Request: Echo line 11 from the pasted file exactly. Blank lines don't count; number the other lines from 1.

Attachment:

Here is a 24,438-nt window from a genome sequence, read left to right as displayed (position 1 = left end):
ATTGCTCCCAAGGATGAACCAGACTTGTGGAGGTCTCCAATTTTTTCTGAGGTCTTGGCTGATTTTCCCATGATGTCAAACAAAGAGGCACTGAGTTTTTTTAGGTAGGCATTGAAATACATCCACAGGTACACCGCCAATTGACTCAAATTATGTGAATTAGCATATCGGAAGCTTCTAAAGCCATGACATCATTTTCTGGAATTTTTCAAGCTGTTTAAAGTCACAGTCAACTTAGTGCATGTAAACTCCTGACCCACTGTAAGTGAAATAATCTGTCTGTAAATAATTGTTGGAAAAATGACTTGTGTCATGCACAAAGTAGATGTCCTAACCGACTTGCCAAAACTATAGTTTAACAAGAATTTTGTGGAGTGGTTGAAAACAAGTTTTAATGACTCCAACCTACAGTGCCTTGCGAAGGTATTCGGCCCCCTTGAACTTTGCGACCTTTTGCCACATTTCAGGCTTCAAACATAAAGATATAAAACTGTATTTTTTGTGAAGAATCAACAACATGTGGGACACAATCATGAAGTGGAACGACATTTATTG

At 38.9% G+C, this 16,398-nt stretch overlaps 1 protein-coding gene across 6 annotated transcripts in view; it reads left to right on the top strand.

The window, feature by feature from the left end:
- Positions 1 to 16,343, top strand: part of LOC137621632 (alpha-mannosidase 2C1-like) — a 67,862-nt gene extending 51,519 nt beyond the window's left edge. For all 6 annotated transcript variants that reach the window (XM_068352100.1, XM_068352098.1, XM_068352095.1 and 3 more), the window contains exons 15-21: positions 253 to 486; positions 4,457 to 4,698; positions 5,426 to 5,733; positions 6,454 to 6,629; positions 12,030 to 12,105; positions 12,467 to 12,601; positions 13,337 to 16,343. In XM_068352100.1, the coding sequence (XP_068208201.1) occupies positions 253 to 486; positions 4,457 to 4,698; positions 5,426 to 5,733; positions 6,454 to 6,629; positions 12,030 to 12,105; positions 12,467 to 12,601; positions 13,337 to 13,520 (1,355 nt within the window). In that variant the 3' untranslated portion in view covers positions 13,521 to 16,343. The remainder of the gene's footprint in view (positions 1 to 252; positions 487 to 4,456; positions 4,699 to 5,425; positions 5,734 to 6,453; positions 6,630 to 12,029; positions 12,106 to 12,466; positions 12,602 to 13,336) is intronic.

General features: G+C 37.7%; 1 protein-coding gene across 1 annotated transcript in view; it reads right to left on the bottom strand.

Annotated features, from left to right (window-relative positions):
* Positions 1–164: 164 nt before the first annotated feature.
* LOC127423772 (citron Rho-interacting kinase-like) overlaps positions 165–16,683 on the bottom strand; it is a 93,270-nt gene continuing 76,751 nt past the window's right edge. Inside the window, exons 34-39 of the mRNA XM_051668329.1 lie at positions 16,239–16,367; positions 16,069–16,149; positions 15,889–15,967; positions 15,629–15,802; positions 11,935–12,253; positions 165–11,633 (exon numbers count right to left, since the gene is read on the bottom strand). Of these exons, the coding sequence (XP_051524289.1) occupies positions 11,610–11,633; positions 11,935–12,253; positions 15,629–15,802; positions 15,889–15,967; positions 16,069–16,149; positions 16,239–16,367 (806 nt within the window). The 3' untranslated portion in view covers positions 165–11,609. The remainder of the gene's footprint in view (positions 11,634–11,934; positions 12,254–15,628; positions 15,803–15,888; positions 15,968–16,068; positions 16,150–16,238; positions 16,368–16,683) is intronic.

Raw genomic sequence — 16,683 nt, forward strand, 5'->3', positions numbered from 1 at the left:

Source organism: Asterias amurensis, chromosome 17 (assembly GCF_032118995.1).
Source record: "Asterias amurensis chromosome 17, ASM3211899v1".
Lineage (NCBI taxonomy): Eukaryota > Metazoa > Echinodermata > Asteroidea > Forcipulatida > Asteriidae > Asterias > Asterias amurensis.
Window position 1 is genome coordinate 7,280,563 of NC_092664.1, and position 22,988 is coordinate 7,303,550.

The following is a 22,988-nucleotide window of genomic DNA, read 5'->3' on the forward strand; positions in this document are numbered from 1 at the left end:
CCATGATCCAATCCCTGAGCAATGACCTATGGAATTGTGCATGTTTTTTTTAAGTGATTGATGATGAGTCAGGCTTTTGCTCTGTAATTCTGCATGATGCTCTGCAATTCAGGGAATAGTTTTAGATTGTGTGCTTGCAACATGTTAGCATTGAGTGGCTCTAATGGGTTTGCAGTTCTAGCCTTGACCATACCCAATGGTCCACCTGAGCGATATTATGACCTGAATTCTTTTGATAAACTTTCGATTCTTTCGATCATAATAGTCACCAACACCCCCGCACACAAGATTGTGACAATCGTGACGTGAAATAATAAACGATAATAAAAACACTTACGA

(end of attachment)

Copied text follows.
Source organism: Asterias amurensis, chromosome 17 (assembly GCF_032118995.1).